Updated Nov. 22, 2017
The latest cold fronts have not packed that much of a punch. Just a cool day with breezy-to-windy conditions.
The newcomer to the inshore bite, besides trout and red fish, has been sheepshead. Sheepshead usually gear up on the near shore rocks some time around Christmas, but my clients and I have been catching them on rocky points while targeting red fish. I believe this is a pre-spawn ritual where sheepshead will school around structures like docks, rocks and ledges.
When I target red fish in the Chassahowitzka area I will use a cork and shrimp on a 1/8 0z. jig head. The jig head will let the shrimp stay vertical under the cork with a fast moving current. A shrimp on a hook will sometimes “ski ” behind the cork in fast moving water not allowing it to stay in the strike zone.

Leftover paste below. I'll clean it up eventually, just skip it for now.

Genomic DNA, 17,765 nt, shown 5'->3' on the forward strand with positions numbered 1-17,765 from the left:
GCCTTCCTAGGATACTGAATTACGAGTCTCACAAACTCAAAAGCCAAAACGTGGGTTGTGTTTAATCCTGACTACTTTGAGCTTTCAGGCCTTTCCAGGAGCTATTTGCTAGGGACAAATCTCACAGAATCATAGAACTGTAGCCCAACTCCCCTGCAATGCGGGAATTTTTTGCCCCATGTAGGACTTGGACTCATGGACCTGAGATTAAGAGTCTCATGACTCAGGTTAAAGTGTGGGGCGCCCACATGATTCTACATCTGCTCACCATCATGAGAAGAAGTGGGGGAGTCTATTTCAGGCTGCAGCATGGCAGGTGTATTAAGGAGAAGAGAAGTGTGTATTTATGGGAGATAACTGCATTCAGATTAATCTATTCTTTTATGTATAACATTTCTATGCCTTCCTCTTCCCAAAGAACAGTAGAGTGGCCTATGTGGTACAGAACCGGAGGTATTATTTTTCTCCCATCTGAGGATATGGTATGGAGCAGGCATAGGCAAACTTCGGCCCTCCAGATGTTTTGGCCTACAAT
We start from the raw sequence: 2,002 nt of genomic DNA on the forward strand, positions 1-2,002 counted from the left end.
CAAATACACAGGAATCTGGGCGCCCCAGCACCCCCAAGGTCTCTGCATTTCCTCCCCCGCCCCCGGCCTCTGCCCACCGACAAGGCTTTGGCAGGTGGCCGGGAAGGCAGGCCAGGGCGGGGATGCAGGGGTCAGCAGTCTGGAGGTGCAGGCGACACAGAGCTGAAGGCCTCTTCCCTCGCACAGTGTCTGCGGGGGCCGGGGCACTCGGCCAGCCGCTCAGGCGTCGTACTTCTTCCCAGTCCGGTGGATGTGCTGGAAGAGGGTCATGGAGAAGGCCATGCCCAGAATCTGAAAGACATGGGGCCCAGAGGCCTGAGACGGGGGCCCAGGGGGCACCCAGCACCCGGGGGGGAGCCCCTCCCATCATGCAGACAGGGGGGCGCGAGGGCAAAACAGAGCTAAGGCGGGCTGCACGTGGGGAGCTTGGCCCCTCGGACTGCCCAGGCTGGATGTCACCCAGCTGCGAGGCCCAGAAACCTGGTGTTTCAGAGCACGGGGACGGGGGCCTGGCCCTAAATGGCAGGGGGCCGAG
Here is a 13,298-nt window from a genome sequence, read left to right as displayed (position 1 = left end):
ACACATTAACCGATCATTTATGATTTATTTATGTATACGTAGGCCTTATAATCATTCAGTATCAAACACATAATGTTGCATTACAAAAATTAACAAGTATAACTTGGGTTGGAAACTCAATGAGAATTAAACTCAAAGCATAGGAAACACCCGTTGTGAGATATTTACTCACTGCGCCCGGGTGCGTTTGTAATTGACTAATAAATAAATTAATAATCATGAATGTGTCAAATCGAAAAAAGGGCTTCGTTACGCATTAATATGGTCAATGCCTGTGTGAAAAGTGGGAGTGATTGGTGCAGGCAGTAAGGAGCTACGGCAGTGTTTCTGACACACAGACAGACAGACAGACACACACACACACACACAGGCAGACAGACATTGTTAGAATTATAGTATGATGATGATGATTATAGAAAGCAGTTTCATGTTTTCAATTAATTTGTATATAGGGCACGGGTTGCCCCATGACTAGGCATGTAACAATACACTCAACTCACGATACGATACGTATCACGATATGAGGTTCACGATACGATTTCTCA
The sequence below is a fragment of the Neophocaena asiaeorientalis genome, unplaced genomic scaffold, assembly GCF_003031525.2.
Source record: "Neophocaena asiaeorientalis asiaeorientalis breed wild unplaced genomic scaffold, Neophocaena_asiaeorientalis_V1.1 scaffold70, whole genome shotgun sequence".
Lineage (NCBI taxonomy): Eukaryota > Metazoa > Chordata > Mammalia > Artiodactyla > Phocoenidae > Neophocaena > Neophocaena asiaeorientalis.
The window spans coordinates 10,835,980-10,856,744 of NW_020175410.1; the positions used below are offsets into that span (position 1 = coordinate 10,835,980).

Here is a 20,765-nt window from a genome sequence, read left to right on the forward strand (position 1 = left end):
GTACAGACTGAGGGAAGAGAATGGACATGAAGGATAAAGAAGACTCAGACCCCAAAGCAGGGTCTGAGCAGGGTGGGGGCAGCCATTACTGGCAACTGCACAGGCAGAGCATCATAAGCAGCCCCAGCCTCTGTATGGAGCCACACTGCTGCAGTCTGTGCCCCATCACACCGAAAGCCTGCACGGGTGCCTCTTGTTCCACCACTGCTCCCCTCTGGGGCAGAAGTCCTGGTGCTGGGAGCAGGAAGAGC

When a sheepshead bites on a cork rig, the cork will slowly sink, sometimes just below the surface. This is the time to set the hook. If you miss the first time, reel up your bait and inspect it. If the shrimp has been bitten off in chunks, it’s most likely a sheepshead, but if the legs are missing, it’s most likely pinfish. If you find that the bait is been bitten off in chunks, then immediately cast it back to the same spot. A hungry sheepshead will come back to finish the shrimp.
The trout bite has been good in the rock grass and hard bottom patches in two to three feet of water. The best baits have been bourbon or watermelon red flake MirrOlure LIL’ Johns or glow gold rush belly D.O.A. CAL Shads and 5.5 jerk baits.
The near shore rocks are producing big spanish mackerel, grunts and gag grouper. Incoming high tide will be early morning this weekend.